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“Lia Merminga is a brilliant accelerator physicist.” “She effectively directed the PIP-II project, an international effort aimed at providing the world’s most powerful neutrino beam,” stated Fabiola Gianotti, Director-General of CERN and a member of the search committee. “Over the last decades, Fermilab and CERN have developed a very tight relationship.” I am looking forward to working with Lia in the next years to assist present and future high-energy physics programs, building on the great partnership I had with the departing director, Nigel Lockyer.”

Fermilab is extensively engaged in research at CERN’s Large Hadron Collider, serving as the US headquarters for the CMS experiment at the LHC, as well as conducting cutting-edge research in dark matter and dark energy. Through centers and partnerships like as the Superconducting Quantum Materials and Systems Center, one of five national quantum science centers, the laboratory is utilizing its expertise in accelerator and sensor technologies to improve quantum information science.

“Lia will bring to Fermilab not just her scientific and leadership competence, but also her ability to promote knowledge and support of physics to a larger audience,” stated Walter Massey, head of the search committee.

Merminga has spent her career working to strengthen the regional and national scientific ecosystems via outreach and deeper engagement with premier research universities, community colleges, and K-12 educational institutions, as well as major industry partners. She is the first woman to run Fermilab and has received praise for her emphasis on talent development as well as diversity, equality, and inclusion. Merminga has held positions of significant scientific leadership, most recently at Fermilab, and before at SLAC National Accelerator Laboratory in California, TRIUMF in Vancouver, Canada, and the Thomas Jefferson National Accelerator Facility in Virginia. Merminga was appointed after a search conducted by a team of worldwide scientific experts.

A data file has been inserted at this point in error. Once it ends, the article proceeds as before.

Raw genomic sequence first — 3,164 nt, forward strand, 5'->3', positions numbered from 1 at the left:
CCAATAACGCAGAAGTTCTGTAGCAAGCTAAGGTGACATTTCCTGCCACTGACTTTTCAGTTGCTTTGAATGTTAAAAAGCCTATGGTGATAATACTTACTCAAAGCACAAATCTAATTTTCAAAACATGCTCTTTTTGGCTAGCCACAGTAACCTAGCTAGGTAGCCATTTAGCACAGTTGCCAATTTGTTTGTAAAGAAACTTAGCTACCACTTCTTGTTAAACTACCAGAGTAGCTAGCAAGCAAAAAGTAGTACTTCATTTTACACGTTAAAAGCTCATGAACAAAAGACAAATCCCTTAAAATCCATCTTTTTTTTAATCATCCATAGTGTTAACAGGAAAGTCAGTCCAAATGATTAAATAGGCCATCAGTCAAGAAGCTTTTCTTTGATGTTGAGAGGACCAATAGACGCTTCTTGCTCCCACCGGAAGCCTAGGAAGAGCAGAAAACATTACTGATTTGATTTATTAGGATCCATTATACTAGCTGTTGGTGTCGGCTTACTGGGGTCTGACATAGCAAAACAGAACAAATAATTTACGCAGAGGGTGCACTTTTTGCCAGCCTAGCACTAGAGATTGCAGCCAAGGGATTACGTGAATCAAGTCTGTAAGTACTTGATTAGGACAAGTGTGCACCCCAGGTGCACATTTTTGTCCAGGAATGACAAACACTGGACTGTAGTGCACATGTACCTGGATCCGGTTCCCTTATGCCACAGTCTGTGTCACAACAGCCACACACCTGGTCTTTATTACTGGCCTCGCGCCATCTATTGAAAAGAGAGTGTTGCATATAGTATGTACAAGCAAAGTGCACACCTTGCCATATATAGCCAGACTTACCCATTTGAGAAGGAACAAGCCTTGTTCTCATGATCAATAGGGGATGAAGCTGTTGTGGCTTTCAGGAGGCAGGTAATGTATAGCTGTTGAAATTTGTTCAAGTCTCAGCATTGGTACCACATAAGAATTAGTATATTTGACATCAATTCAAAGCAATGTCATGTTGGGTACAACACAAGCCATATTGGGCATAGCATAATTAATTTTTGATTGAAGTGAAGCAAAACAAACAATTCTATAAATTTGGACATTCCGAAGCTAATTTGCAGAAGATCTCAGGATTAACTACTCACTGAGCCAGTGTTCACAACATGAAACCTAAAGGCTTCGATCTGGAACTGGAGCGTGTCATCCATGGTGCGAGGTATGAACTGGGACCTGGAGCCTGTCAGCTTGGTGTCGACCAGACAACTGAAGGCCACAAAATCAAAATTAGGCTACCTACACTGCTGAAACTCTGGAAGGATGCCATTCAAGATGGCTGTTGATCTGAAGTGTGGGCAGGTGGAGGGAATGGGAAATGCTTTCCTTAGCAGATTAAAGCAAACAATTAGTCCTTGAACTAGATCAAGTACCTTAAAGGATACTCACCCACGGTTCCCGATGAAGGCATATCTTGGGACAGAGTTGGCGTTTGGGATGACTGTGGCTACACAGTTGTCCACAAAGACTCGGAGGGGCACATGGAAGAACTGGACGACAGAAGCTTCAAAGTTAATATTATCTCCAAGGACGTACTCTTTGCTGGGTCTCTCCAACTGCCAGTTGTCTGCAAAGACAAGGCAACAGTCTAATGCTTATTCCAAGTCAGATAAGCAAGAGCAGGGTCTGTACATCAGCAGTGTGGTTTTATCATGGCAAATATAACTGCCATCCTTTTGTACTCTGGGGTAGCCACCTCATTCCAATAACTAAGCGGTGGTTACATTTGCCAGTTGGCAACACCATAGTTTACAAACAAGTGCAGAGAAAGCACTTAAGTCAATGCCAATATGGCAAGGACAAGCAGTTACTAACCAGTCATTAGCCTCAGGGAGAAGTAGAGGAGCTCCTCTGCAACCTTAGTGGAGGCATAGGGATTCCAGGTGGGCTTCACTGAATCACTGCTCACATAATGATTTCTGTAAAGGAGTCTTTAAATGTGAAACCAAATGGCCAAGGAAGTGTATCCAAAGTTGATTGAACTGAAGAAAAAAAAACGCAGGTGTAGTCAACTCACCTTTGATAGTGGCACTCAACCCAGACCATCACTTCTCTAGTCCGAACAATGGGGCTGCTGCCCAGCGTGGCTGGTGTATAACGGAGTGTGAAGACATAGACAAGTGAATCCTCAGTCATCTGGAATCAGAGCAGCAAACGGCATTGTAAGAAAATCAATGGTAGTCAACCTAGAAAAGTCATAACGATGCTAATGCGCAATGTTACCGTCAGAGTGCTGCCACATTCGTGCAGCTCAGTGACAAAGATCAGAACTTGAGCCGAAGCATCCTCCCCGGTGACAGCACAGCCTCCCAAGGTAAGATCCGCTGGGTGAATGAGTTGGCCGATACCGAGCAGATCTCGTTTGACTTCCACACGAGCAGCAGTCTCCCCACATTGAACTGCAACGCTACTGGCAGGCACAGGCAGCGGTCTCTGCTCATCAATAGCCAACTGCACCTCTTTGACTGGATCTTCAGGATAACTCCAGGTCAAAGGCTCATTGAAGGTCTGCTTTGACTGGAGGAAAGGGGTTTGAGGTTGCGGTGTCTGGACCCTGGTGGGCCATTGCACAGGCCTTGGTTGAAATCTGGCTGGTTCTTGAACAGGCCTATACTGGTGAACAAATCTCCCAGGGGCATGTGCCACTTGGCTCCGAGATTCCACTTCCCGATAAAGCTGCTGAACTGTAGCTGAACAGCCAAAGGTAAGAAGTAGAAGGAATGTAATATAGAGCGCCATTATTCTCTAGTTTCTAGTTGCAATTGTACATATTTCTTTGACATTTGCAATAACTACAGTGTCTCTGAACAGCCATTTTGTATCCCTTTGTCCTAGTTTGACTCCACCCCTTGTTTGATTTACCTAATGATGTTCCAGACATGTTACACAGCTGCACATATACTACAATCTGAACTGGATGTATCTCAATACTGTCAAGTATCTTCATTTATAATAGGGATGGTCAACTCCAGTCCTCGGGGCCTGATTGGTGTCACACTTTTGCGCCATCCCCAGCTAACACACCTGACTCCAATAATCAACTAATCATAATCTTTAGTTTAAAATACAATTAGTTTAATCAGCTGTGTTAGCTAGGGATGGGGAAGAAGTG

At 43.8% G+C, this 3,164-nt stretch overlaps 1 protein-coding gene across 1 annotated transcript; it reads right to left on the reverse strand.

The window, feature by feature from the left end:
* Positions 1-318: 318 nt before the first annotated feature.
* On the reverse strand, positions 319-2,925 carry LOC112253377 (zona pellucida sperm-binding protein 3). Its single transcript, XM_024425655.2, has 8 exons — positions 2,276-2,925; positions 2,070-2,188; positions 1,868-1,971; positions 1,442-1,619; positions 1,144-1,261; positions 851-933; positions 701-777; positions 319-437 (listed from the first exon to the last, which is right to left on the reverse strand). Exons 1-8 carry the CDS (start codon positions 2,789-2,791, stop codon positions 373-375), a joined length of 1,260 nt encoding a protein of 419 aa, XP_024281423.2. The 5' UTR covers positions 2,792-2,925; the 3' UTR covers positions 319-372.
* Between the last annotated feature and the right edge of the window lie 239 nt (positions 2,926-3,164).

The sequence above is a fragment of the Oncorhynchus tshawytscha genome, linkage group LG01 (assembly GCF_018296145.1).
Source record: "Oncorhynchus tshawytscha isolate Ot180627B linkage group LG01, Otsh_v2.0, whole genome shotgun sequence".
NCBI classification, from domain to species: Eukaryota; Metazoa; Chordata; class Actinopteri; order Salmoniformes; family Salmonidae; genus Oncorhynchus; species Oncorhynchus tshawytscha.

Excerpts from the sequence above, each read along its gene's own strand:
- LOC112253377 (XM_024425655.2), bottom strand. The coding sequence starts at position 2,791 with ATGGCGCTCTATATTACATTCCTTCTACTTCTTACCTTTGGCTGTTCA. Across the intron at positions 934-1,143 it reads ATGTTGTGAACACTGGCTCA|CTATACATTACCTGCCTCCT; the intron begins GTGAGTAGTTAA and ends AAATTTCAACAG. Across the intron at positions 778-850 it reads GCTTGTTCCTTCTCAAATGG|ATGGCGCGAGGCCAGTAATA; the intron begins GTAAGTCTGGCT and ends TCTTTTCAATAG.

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“Lia wowed the search committee with her extraordinary skills and love for Fermilab’s research and people,” said David Gross, a search committee member and past president of the American Physical Society.

“We look forward to her term as she guides the laboratory into its future as the worldwide center for high-energy physics.”

The unanimous recommendation of the committee to select Merminga has been backed by the US Department of Energy and approved by the Fermi Research Alliance board. Fermilab is managed by the FRA, a collaboration of the University of Chicago and the Universities Research Association, on behalf of the US Department of Energy Office of Science.

“In her previous leadership roles, Lia has been instrumental in developing strong scientific collaborations with research institutions across America and around the world, and we look forward to a continued partnership as she assumes the role of laboratory director,” said Eric Barron, chair of the Universities Research Association board of trustees.

Merminga chaired the Fermilab Accelerator Advisory Committee, was a member of the prominent 2014 P5 panel, served on multiple international advisory groups, and was a member of three US National Academy committees.

Merminga received her bachelor’s degree in physics from the University of Athens, Greece, and her master’s and PhD degrees in physics and mathematics from the University of Michigan in Ann Arbor. She is a Fermilab Distinguished Scientist, an American Physical Society Fellow, and a graduate of the Department of Energy’s Oppenheimer Energy Science Leadership Program’s inaugural cohort.